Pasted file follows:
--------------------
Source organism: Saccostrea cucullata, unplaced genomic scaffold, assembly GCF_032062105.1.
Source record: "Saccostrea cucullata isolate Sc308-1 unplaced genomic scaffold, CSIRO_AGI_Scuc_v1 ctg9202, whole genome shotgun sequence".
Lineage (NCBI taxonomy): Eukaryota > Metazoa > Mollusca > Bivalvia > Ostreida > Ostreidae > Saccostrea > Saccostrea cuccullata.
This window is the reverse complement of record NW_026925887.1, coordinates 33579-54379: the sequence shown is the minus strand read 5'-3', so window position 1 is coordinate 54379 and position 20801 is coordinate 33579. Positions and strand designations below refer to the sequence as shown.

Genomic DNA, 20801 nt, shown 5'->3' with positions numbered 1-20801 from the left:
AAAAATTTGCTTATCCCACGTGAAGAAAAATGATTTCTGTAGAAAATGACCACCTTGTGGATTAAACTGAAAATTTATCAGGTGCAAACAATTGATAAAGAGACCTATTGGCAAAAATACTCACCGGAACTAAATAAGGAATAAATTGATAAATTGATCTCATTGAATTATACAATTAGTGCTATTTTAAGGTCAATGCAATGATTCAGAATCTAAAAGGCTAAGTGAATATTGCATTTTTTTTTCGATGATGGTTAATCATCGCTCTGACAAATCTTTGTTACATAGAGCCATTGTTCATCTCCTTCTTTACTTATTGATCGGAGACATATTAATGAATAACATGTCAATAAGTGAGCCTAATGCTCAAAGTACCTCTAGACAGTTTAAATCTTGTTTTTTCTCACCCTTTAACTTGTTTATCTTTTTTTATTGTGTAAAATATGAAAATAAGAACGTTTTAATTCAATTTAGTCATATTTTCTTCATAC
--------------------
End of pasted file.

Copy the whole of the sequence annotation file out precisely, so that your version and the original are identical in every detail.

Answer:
Source organism: Saccostrea cucullata, unplaced genomic scaffold, assembly GCF_032062105.1.
Source record: "Saccostrea cucullata isolate Sc308-1 unplaced genomic scaffold, CSIRO_AGI_Scuc_v1 ctg9202, whole genome shotgun sequence".
Lineage (NCBI taxonomy): Eukaryota > Metazoa > Mollusca > Bivalvia > Ostreida > Ostreidae > Saccostrea > Saccostrea cuccullata.
This window is the reverse complement of record NW_026925887.1, coordinates 33579-54379: the sequence shown is the minus strand read 5'-3', so window position 1 is coordinate 54379 and position 20801 is coordinate 33579. Positions and strand designations below refer to the sequence as shown.

Genomic DNA, 20801 nt, shown 5'->3' with positions numbered 1-20801 from the left:
AAAAATTTGCTTATCCCACGTGAAGAAAAATGATTTCTGTAGAAAATGACCACCTTGTGGATTAAACTGAAAATTTATCAGGTGCAAACAATTGATAAAGAGACCTATTGGCAAAAATACTCACCGGAACTAAATAAGGAATAAATTGATAAATTGATCTCATTGAATTATACAATTAGTGCTATTTTAAGGTCAATGCAATGATTCAGAATCTAAAAGGCTAAGTGAATATTGCATTTTTTTTTCGATGATGGTTAATCATCGCTCTGACAAATCTTTGTTACATAGAGCCATTGTTCATCTCCTTCTTTACTTATTGATCGGAGACATATTAATGAATAACATGTCAATAAGTGAGCCTAATGCTCAAAGTACCTCTAGACAGTTTAAATCTTGTTTTTTCTCACCCTTTAACTTGTTTATCTTTTTTTATTGTGTAAAATATGAAAATAAGAACGTTTTAATTCAATTTAGTCATATTTTCTTCATAC